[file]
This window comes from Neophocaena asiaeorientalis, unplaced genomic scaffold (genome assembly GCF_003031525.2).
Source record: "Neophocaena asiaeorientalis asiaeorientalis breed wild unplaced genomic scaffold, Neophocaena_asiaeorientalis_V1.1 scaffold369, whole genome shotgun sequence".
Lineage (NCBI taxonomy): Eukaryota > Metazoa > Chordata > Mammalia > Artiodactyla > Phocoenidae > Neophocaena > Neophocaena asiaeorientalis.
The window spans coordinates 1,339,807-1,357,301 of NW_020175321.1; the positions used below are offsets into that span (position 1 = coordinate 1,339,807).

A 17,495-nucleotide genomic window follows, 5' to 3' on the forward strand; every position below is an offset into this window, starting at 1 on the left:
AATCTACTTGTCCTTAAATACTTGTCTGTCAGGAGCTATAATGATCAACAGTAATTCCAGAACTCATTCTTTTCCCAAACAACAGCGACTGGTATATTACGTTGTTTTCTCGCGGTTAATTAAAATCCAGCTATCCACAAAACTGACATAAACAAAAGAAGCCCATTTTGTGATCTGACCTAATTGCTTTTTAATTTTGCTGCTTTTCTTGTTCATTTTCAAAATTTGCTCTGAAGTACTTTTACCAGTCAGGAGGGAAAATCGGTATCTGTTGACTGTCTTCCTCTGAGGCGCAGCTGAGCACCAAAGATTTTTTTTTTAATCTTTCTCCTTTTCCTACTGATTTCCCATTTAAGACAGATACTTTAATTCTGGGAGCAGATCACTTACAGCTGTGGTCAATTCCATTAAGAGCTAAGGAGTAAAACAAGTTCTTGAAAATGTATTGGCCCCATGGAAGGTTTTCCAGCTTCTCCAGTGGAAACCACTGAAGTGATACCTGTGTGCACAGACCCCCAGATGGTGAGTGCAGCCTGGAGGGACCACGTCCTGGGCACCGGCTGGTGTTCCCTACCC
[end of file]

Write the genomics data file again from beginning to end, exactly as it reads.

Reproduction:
This window comes from Neophocaena asiaeorientalis, unplaced genomic scaffold (genome assembly GCF_003031525.2).
Source record: "Neophocaena asiaeorientalis asiaeorientalis breed wild unplaced genomic scaffold, Neophocaena_asiaeorientalis_V1.1 scaffold369, whole genome shotgun sequence".
Lineage (NCBI taxonomy): Eukaryota > Metazoa > Chordata > Mammalia > Artiodactyla > Phocoenidae > Neophocaena > Neophocaena asiaeorientalis.
The window spans coordinates 1,339,807-1,357,301 of NW_020175321.1; the positions used below are offsets into that span (position 1 = coordinate 1,339,807).

A 17,495-nucleotide genomic window follows, 5' to 3' on the forward strand; every position below is an offset into this window, starting at 1 on the left:
AATCTACTTGTCCTTAAATACTTGTCTGTCAGGAGCTATAATGATCAACAGTAATTCCAGAACTCATTCTTTTCCCAAACAACAGCGACTGGTATATTACGTTGTTTTCTCGCGGTTAATTAAAATCCAGCTATCCACAAAACTGACATAAACAAAAGAAGCCCATTTTGTGATCTGACCTAATTGCTTTTTAATTTTGCTGCTTTTCTTGTTCATTTTCAAAATTTGCTCTGAAGTACTTTTACCAGTCAGGAGGGAAAATCGGTATCTGTTGACTGTCTTCCTCTGAGGCGCAGCTGAGCACCAAAGATTTTTTTTTTAATCTTTCTCCTTTTCCTACTGATTTCCCATTTAAGACAGATACTTTAATTCTGGGAGCAGATCACTTACAGCTGTGGTCAATTCCATTAAGAGCTAAGGAGTAAAACAAGTTCTTGAAAATGTATTGGCCCCATGGAAGGTTTTCCAGCTTCTCCAGTGGAAACCACTGAAGTGATACCTGTGTGCACAGACCCCCAGATGGTGAGTGCAGCCTGGAGGGACCACGTCCTGGGCACCGGCTGGTGTTCCCTACCC